Two DeFi apps, dydx and MakerDAO, liquidated $3 million of Ethereum (ETH) to cover for issued loans. But the bloodbath may continue.
Not because there is now use and demand for loans and above-rate interest rates, but because of sliding ETH prices.
Ether is the choice of most DeFi dapps because most are launched from Ethereum, the most active and the most developed smart contracting platform.
In the last 3 days $ETH price fell by 20% this has been a wild time for liquidations.
Some interesting transactions 👇 pic.twitter.com/fHLhAS0jpN
— Ankit Chiplunkar (@ankitchiplunkar) February 27, 2020
DeFi is a natural evolution in Finance
Notably, the onset of DeFi meant that users can borrow money without paper work and intermediation. Smart contracts lead processes and all that is needed is ETH as collateral and loans issued in stable coins, DAI.
Conversely, USDC is one of the leading stable coins that is accepted from most DeFi dapps as an asset that can be lent out and issuer rewarded with high interest. Interests that are better than those offered in centralized institutions.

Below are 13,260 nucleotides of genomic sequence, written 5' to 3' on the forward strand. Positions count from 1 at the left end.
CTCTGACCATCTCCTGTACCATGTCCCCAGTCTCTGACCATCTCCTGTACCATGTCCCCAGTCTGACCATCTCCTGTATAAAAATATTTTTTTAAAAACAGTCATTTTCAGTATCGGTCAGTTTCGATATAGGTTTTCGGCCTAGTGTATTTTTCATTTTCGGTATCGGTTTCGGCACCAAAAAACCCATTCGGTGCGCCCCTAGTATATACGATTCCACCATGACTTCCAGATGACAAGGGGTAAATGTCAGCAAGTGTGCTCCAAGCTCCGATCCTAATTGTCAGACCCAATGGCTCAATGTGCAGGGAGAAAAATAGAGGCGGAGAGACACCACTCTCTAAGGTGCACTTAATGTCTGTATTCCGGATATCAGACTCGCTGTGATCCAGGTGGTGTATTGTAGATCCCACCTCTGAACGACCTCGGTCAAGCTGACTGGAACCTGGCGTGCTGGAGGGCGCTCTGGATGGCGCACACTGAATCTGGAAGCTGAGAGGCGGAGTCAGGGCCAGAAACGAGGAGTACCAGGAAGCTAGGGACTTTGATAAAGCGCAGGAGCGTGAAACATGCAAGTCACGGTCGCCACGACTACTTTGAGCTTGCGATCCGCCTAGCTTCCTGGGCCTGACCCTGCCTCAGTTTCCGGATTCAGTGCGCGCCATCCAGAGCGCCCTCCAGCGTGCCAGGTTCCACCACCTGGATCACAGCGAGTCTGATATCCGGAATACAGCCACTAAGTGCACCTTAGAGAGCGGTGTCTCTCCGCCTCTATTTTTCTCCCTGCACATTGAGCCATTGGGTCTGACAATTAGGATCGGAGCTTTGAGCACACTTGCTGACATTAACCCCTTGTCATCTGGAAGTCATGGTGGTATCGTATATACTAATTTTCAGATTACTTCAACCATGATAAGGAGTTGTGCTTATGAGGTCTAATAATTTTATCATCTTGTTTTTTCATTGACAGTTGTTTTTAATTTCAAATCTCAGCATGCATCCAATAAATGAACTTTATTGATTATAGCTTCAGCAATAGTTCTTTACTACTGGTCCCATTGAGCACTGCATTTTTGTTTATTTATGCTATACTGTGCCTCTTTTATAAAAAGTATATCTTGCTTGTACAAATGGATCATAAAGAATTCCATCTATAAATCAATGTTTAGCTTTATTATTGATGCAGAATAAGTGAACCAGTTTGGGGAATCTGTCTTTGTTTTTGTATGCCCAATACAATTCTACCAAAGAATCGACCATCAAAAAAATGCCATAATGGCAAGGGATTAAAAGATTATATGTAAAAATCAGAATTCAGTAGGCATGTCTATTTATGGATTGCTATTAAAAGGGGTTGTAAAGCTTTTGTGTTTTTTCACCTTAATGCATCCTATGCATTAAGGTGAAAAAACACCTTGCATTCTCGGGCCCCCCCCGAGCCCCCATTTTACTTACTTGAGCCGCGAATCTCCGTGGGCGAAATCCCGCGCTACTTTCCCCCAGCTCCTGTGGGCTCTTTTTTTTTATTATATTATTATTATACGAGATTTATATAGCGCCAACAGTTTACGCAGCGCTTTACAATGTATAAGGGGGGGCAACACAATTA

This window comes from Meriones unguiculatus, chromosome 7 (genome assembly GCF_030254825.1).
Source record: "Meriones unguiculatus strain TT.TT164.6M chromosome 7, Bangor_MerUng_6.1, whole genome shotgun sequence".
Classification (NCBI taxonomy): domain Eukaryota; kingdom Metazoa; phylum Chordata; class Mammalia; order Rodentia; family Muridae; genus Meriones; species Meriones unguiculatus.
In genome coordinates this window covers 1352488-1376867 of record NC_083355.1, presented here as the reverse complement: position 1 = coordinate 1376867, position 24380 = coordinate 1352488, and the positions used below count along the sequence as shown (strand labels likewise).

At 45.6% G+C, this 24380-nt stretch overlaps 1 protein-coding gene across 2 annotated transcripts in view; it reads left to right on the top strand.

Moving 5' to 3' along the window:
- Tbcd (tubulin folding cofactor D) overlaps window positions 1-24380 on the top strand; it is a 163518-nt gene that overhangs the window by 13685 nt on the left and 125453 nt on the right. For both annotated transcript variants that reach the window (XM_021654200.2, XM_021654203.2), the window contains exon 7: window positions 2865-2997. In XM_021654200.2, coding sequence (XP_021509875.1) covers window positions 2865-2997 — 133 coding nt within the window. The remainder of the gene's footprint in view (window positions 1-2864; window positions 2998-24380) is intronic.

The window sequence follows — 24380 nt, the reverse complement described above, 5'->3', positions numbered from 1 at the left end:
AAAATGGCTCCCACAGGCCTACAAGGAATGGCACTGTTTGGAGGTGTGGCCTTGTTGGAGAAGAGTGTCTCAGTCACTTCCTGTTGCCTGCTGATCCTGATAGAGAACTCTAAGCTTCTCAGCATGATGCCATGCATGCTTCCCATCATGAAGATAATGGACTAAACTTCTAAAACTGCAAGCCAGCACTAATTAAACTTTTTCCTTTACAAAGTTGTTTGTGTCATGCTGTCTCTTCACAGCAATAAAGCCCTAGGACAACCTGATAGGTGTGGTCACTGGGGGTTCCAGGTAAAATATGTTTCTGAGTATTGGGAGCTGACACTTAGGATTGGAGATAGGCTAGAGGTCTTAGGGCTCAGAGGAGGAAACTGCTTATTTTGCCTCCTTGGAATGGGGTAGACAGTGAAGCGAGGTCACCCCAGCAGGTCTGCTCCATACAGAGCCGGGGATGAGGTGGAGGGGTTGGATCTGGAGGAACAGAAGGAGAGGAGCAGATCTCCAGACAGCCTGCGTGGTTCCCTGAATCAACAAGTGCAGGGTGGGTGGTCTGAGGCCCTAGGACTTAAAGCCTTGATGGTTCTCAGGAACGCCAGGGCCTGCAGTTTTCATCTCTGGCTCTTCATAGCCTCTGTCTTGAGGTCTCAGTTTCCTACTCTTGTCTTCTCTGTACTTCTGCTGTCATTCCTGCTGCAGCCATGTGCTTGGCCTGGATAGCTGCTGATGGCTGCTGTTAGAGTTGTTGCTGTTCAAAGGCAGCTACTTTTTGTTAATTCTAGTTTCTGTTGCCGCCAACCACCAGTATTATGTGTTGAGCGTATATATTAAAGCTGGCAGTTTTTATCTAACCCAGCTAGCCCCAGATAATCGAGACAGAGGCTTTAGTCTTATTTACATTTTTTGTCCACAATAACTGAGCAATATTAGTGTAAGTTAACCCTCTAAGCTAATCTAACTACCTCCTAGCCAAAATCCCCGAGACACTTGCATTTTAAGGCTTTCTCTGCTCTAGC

The logic is that as long as there is a demand for DeFi loans and more investors angle to earn high interest from lending out their coins, DeFi rates will always be high, and get higher especially when prices drop.
Relationship with Ethereum (ETH) Market Performance
This is so because DeFi loans is directly correlated to ETH market performance. When prices edge higher, collateralization ratio drops due to higher prices.
On the flip side, when prices fall, the collateralization ratio, which is usually 1:1.5, sparks a liquidation of issued loans.
The number of outstanding loans, or the total value of Locked Loans, fall.
Earlier this month, the total number of locked loans held by DeFi apps rose above the $1 billion mark.
Bears could lead to more DeFi Liquidation
Ostensibly, the amount of ETH collateralized for loans rose because of trending prices.
ETH was bullish, outperforming Bitcoin, and analysts were projecting higher prices thanks in part to new users flocking to DeFi, issuing out ETH for loans, or lending out ERC-20 tokens to earn rates, and other on-chain developments including the smooth migration to Ethereum 2.0.
But that has since changed.
The sharp rise has now paved way for bears and ETH is $20 shy from $200, a psychological point. Similarly, the amount of ETH locked in DeFi has fallen below $1 billion, and is not at $933 million.
A recent assessment revealed that up-to $3 million worth of ETH were liquidated to cover for issued loans.
With falling ETH prices, it is highly likely that there will be more liquidations and further drops in value locked by DeFi apps.